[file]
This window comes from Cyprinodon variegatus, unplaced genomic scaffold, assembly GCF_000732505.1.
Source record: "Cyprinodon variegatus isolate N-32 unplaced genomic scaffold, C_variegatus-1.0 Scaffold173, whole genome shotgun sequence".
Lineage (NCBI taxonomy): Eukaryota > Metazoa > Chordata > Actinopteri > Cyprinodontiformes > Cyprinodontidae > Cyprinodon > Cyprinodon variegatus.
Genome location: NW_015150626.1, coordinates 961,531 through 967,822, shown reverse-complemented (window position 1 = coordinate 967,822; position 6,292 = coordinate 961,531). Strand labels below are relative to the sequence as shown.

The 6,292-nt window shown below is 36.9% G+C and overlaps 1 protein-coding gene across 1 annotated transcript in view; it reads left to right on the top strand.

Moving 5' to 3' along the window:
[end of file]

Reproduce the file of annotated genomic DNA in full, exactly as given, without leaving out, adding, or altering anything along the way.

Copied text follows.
This window comes from Cyprinodon variegatus, unplaced genomic scaffold, assembly GCF_000732505.1.
Source record: "Cyprinodon variegatus isolate N-32 unplaced genomic scaffold, C_variegatus-1.0 Scaffold173, whole genome shotgun sequence".
Lineage (NCBI taxonomy): Eukaryota > Metazoa > Chordata > Actinopteri > Cyprinodontiformes > Cyprinodontidae > Cyprinodon > Cyprinodon variegatus.
Genome location: NW_015150626.1, coordinates 961,531 through 967,822, shown reverse-complemented (window position 1 = coordinate 967,822; position 6,292 = coordinate 961,531). Strand labels below are relative to the sequence as shown.

The 6,292-nt window shown below is 36.9% G+C and overlaps 1 protein-coding gene across 1 annotated transcript in view; it reads left to right on the top strand.

Moving 5' to 3' along the window: